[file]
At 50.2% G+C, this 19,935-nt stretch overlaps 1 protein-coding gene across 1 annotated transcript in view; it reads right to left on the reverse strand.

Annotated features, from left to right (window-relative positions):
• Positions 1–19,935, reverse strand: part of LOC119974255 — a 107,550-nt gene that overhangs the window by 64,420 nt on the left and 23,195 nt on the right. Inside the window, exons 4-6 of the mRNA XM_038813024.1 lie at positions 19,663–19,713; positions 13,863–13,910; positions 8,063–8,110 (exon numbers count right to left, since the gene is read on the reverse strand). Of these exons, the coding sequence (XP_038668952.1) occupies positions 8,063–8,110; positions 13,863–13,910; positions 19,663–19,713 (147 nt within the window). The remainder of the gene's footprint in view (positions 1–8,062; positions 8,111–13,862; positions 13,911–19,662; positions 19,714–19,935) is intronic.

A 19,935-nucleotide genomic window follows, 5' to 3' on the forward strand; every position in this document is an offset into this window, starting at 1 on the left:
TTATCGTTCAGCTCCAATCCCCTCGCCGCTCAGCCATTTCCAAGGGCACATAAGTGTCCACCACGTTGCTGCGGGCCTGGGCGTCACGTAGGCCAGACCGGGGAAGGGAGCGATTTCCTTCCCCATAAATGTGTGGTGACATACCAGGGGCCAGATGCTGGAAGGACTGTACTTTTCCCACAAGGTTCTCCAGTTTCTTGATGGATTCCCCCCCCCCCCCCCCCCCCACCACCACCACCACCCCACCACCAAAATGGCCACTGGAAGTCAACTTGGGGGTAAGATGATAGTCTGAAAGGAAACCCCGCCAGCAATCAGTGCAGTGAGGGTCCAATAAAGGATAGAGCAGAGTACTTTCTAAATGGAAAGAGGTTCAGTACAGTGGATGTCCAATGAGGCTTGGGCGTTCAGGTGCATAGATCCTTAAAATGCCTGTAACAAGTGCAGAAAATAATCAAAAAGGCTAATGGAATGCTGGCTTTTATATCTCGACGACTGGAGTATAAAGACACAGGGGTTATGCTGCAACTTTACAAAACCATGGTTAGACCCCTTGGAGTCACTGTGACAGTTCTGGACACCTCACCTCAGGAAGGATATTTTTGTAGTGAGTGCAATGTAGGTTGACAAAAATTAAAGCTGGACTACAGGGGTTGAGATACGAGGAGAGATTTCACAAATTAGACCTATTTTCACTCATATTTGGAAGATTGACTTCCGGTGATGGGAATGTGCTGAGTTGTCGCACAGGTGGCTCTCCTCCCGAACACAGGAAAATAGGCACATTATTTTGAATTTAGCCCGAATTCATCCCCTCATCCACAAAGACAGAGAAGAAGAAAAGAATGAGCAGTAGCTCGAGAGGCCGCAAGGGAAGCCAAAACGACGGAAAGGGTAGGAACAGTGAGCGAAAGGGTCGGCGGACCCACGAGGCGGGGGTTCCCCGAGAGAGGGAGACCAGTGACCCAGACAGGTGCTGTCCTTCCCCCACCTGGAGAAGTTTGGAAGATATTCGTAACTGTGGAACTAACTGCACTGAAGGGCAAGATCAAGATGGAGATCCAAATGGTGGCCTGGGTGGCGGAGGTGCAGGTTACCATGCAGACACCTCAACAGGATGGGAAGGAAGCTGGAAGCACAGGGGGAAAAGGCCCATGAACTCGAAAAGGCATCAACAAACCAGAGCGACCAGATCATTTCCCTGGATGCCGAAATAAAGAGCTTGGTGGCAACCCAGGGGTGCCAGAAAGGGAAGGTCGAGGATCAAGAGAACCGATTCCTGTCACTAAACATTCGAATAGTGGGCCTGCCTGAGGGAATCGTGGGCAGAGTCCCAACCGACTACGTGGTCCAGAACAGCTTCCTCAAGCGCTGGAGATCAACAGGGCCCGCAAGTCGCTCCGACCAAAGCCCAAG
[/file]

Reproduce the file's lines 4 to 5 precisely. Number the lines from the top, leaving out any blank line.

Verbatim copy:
A 19,935-nucleotide genomic window follows, 5' to 3' on the forward strand; every position in this document is an offset into this window, starting at 1 on the left:
TTATCGTTCAGCTCCAATCCCCTCGCCGCTCAGCCATTTCCAAGGGCACATAAGTGTCCACCACGTTGCTGCGGGCCTGGGCGTCACGTAGGCCAGACCGGGGAAGGGAGCGATTTCCTTCCCCATAAATGTGTGGTGACATACCAGGGGCCAGATGCTGGAAGGACTGTACTTTTCCCACAAGGTTCTCCAGTTTCTTGATGGATTCCCCCCCCCCCCCCCCCCCCACCACCACCACCACCCCACCACCAAAATGGCCACTGGAAGTCAACTTGGGGGTAAGATGATAGTCTGAAAGGAAACCCCGCCAGCAATCAGTGCAGTGAGGGTCCAATAAAGGATAGAGCAGAGTACTTTCTAAATGGAAAGAGGTTCAGTACAGTGGATGTCCAATGAGGCTTGGGCGTTCAGGTGCATAGATCCTTAAAATGCCTGTAACAAGTGCAGAAAATAATCAAAAAGGCTAATGGAATGCTGGCTTTTATATCTCGACGACTGGAGTATAAAGACACAGGGGTTATGCTGCAACTTTACAAAACCATGGTTAGACCCCTTGGAGTCACTGTGACAGTTCTGGACACCTCACCTCAGGAAGGATATTTTTGTAGTGAGTGCAATGTAGGTTGACAAAAATTAAAGCTGGACTACAGGGGTTGAGATACGAGGAGAGATTTCACAAATTAGACCTATTTTCACTCATATTTGGAAGATTGACTTCCGGTGATGGGAATGTGCTGAGTTGTCGCACAGGTGGCTCTCCTCCCGAACACAGGAAAATAGGCACATTATTTTGAATTTAGCCCGAATTCATCCCCTCATCCACAAAGACAGAGAAGAAGAAAAGAATGAGCAGTAGCTCGAGAGGCCGCAAGGGAAGCCAAAACGACGGAAAGGGTAGGAACAGTGAGCGAAAGGGTCGGCGGACCCACGAGGCGGGGGTTCCCCGAGAGAGGGAGACCAGTGACCCAGACAGGTGCTGTCCTTCCCCCACCTGGAGAAGTTTGGAAGATATTCGTAACTGTGGAACTAACTGCACTGAAGGGCAAGATCAAGATGGAGATCCAAATGGTGGCCTGGGTGGCGGAGGTGCAGGTTACCATGCAGACACCTCAACAGGATGGGAAGGAAGCTGGAAGCACAGGGGGAAAAGGCCCATGAACTCGAAAAGGCATCAACAAACCAGAGCGACCAGATCATTTCCCTGGATGCCGAAATAAAGAGCTTGGTGGCAACCCAGGGGTGCCAGAAAGGGAAGGTCGAGGATCAAGAGAACCGATTCCTGTCACTAAACATTCGAATAGTGGGCCTGCCTGAGGGAATCGTGGGCAGAGTCCCAACCGACTACGTGGTCCAGAACAGCTTCCTCAAGCGCTGGAGATCAACAGGGCCCGCAAGTCGCTCCGACCAAAGCCCAAG